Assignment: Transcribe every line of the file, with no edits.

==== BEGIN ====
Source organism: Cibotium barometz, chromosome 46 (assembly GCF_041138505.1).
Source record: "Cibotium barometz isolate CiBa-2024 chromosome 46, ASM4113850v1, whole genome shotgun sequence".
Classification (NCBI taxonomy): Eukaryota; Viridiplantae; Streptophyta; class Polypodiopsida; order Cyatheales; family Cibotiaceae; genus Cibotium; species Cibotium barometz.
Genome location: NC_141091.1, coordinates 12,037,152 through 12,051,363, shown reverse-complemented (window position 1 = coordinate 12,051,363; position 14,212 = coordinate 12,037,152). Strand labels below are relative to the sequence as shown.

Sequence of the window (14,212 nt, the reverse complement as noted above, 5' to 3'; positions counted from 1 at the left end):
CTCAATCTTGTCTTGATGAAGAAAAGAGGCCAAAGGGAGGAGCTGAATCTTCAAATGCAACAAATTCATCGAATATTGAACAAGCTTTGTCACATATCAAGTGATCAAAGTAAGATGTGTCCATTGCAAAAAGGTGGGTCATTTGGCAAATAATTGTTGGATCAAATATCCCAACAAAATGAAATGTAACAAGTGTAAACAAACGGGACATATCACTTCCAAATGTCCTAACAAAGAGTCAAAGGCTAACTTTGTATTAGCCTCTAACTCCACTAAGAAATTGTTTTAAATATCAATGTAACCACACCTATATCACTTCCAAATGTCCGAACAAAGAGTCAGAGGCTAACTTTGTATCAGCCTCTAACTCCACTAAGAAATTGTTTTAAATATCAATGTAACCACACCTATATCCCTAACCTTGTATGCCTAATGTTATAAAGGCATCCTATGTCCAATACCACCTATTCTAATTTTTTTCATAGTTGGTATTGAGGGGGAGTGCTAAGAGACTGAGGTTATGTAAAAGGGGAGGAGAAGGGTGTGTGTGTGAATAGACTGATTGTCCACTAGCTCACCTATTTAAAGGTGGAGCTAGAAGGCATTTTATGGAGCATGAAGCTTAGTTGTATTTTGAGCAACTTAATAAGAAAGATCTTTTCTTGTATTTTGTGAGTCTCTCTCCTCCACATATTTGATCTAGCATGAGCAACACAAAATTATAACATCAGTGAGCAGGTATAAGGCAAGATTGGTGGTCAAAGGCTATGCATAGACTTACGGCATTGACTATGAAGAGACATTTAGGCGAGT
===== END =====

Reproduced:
Source organism: Cibotium barometz, chromosome 46 (assembly GCF_041138505.1).
Source record: "Cibotium barometz isolate CiBa-2024 chromosome 46, ASM4113850v1, whole genome shotgun sequence".
Classification (NCBI taxonomy): Eukaryota; Viridiplantae; Streptophyta; class Polypodiopsida; order Cyatheales; family Cibotiaceae; genus Cibotium; species Cibotium barometz.
Genome location: NC_141091.1, coordinates 12,037,152 through 12,051,363, shown reverse-complemented (window position 1 = coordinate 12,051,363; position 14,212 = coordinate 12,037,152). Strand labels below are relative to the sequence as shown.

Sequence of the window (14,212 nt, the reverse complement as noted above, 5' to 3'; positions counted from 1 at the left end):
CTCAATCTTGTCTTGATGAAGAAAAGAGGCCAAAGGGAGGAGCTGAATCTTCAAATGCAACAAATTCATCGAATATTGAACAAGCTTTGTCACATATCAAGTGATCAAAGTAAGATGTGTCCATTGCAAAAAGGTGGGTCATTTGGCAAATAATTGTTGGATCAAATATCCCAACAAAATGAAATGTAACAAGTGTAAACAAACGGGACATATCACTTCCAAATGTCCTAACAAAGAGTCAAAGGCTAACTTTGTATTAGCCTCTAACTCCACTAAGAAATTGTTTTAAATATCAATGTAACCACACCTATATCACTTCCAAATGTCCGAACAAAGAGTCAGAGGCTAACTTTGTATCAGCCTCTAACTCCACTAAGAAATTGTTTTAAATATCAATGTAACCACACCTATATCCCTAACCTTGTATGCCTAATGTTATAAAGGCATCCTATGTCCAATACCACCTATTCTAATTTTTTTCATAGTTGGTATTGAGGGGGAGTGCTAAGAGACTGAGGTTATGTAAAAGGGGAGGAGAAGGGTGTGTGTGTGAATAGACTGATTGTCCACTAGCTCACCTATTTAAAGGTGGAGCTAGAAGGCATTTTATGGAGCATGAAGCTTAGTTGTATTTTGAGCAACTTAATAAGAAAGATCTTTTCTTGTATTTTGTGAGTCTCTCTCCTCCACATATTTGATCTAGCATGAGCAACACAAAATTATAACATCAGTGAGCAGGTATAAGGCAAGATTGGTGGTCAAAGGCTATGCATAGACTTACGGCATTGACTATGAAGAGACATTTAGGCGAGT